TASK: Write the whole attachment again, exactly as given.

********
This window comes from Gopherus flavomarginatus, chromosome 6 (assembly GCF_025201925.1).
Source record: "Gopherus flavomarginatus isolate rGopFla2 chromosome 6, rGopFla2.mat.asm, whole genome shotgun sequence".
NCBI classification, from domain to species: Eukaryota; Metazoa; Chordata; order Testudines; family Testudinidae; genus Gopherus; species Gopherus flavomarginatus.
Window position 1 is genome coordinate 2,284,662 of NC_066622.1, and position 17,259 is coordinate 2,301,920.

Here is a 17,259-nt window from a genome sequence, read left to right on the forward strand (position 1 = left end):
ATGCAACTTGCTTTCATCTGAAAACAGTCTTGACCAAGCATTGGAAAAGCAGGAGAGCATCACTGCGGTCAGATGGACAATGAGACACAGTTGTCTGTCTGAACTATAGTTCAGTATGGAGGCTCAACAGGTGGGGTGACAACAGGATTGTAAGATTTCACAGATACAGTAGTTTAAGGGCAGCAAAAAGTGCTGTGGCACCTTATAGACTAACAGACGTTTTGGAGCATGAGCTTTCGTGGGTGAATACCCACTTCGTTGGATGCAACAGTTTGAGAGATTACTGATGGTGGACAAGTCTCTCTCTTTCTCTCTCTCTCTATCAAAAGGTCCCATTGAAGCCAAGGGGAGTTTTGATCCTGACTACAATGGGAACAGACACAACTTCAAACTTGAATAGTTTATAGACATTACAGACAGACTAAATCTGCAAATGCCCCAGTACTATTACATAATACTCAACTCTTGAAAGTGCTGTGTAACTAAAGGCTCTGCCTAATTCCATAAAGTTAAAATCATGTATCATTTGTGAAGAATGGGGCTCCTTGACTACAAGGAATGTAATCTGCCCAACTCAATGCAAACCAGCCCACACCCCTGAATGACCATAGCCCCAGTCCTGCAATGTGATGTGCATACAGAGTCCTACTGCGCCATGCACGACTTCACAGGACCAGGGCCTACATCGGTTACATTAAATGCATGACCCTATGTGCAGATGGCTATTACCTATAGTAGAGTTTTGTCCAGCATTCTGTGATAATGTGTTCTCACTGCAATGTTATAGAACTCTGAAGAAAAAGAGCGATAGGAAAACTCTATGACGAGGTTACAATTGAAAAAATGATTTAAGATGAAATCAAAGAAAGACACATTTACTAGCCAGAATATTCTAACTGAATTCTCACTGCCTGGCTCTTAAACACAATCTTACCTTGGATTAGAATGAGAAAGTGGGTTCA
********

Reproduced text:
This window comes from Gopherus flavomarginatus, chromosome 6 (assembly GCF_025201925.1).
Source record: "Gopherus flavomarginatus isolate rGopFla2 chromosome 6, rGopFla2.mat.asm, whole genome shotgun sequence".
NCBI classification, from domain to species: Eukaryota; Metazoa; Chordata; order Testudines; family Testudinidae; genus Gopherus; species Gopherus flavomarginatus.
Window position 1 is genome coordinate 2,284,662 of NC_066622.1, and position 17,259 is coordinate 2,301,920.

Here is a 17,259-nt window from a genome sequence, read left to right on the forward strand (position 1 = left end):
ATGCAACTTGCTTTCATCTGAAAACAGTCTTGACCAAGCATTGGAAAAGCAGGAGAGCATCACTGCGGTCAGATGGACAATGAGACACAGTTGTCTGTCTGAACTATAGTTCAGTATGGAGGCTCAACAGGTGGGGTGACAACAGGATTGTAAGATTTCACAGATACAGTAGTTTAAGGGCAGCAAAAAGTGCTGTGGCACCTTATAGACTAACAGACGTTTTGGAGCATGAGCTTTCGTGGGTGAATACCCACTTCGTTGGATGCAACAGTTTGAGAGATTACTGATGGTGGACAAGTCTCTCTCTTTCTCTCTCTCTCTATCAAAAGGTCCCATTGAAGCCAAGGGGAGTTTTGATCCTGACTACAATGGGAACAGACACAACTTCAAACTTGAATAGTTTATAGACATTACAGACAGACTAAATCTGCAAATGCCCCAGTACTATTACATAATACTCAACTCTTGAAAGTGCTGTGTAACTAAAGGCTCTGCCTAATTCCATAAAGTTAAAATCATGTATCATTTGTGAAGAATGGGGCTCCTTGACTACAAGGAATGTAATCTGCCCAACTCAATGCAAACCAGCCCACACCCCTGAATGACCATAGCCCCAGTCCTGCAATGTGATGTGCATACAGAGTCCTACTGCGCCATGCACGACTTCACAGGACCAGGGCCTACATCGGTTACATTAAATGCATGACCCTATGTGCAGATGGCTATTACCTATAGTAGAGTTTTGTCCAGCATTCTGTGATAATGTGTTCTCACTGCAATGTTATAGAACTCTGAAGAAAAAGAGCGATAGGAAAACTCTATGACGAGGTTACAATTGAAAAAATGATTTAAGATGAAATCAAAGAAAGACACATTTACTAGCCAGAATATTCTAACTGAATTCTCACTGCCTGGCTCTTAAACACAATCTTACCTTGGATTAGAATGAGAAAGTGGGTTCA